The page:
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City Council extends deadline for redistricting proposal

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Managing Editor

JULY 20, 2011

In an attempt to allow students more time to draft a redistricting proposal, the Berkeley City Council extended the submission deadline at its meeting Tuesday night, though the extension is about a month shorter than students had originally requested.

The council voted to push back the original Sept. 16 deadline to Sept. 30 after hearing from several students who spoke both for and against the proposed extension to Nov. 1. Previously, city staff had said a November proposal deadline would not allow enough time to meet the county’s deadline for having new districts in place by the November 2012 election.

“Students are disenfranchised currently in Berkeley,” said ASUC Senator-elect Shahryar Abbasi at the meeting. “It is unjust, it is unfair and it is unequal, and we urge the council to consider extending the deadline … Furthermore, rushing the deadline does not allow for students or for anyone in the city to come up with a comprehensive, all-encompassing proposal that will actually allow people to thoroughly think out what is best for the city.”

But one group of students has already submitted a redistricting proposal, about a week after packets were made available by the city clerk.

Drafted by a coalition of high school, community college and college students, the proposal would modify the boundary lines with the intent of ensuring that some 4,295 residents scheduled to move into districts with City Council races in 2012 will be able to vote.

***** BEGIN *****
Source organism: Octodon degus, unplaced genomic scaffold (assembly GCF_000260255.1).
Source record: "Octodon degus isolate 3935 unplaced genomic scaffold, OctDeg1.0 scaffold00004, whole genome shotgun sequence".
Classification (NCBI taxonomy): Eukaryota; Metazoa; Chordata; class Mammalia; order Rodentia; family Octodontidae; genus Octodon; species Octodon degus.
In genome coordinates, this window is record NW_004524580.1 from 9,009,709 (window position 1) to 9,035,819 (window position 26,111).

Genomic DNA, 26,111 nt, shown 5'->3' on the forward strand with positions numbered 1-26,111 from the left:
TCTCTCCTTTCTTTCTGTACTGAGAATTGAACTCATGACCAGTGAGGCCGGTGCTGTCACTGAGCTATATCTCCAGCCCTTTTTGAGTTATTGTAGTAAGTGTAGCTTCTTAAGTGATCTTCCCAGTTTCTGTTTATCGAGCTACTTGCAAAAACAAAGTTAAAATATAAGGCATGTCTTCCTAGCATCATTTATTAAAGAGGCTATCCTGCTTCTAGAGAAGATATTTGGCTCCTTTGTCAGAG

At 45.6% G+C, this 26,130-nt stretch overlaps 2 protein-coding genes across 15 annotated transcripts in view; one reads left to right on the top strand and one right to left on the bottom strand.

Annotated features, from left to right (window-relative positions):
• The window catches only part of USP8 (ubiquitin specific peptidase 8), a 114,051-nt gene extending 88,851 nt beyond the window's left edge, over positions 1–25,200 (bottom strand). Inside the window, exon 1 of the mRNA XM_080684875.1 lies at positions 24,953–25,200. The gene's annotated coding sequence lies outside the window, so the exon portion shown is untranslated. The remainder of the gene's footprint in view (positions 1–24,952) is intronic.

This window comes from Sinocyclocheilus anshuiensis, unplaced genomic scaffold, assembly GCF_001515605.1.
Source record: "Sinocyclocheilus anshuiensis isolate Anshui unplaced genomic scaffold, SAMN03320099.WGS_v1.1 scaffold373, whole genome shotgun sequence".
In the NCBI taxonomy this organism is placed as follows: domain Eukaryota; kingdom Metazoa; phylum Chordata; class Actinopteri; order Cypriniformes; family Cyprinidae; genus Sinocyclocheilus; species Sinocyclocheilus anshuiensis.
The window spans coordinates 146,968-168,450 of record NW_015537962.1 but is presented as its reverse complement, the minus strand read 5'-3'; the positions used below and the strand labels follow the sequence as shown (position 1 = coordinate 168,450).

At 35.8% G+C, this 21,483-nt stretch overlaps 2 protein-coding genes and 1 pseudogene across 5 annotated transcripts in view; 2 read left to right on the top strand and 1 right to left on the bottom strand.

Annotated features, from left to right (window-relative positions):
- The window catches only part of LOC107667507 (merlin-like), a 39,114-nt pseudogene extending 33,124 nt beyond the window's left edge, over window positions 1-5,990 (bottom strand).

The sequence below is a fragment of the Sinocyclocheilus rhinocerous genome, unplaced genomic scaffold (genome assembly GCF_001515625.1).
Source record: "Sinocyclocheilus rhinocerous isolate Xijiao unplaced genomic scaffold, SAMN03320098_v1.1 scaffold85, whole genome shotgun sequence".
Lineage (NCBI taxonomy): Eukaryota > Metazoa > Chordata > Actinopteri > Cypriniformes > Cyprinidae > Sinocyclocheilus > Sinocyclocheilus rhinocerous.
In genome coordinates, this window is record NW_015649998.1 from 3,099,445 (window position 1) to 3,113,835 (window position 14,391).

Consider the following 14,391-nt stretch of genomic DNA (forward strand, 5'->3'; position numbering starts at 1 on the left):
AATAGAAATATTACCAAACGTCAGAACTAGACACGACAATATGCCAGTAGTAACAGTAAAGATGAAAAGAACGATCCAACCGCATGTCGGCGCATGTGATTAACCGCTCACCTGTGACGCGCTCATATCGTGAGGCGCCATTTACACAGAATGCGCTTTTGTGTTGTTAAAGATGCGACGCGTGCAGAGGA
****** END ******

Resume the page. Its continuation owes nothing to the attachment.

When the election is held next November, council seats in Districts 2, 3, 5 and 6 are up for election. Due to the city’s redistricting — which aims to adjust the districts based on data gathered in the 2010 census so that each one contains about 14,073 people — those districts are also scheduled to gain a total of 4,295 people.

Though the residents who are supposed to move into new districts may be “disenfranchised” from voting in the City Council races next year, council members were quick to point out that certain changes in district boundaries may result in another inequity — residents voting twice after being moved from a district that had a City Council race in 2010 to another up for election in 2012.

Under the student proposal, the new districts would come about one-tenth of one percent from the goal population.

Furthermore, the current student proposal opts out of the effort to establish a student supermajority district and instead simply adheres to the three main rules of redistricting outlined by city staff: that districts shall be nearly equal in size, resemble — to the extent possible — the original 1986 district boundaries and not remove any existing council member from his or her district.

Ultimately, if students still wish to create a supermajority district, a charter amendment can be placed on the ballot to change the districts accordingly if approved by Berkeley voters.

“I’m wondering when the creation of a supermajority has ever served a democracy,” said Zoning Adjustments Board member Elisa Mikiten at the meeting. “It’s a way of winning an election before the race has been begun.”

J.D. Morris is an assistant news editor.

JULY 20, 2011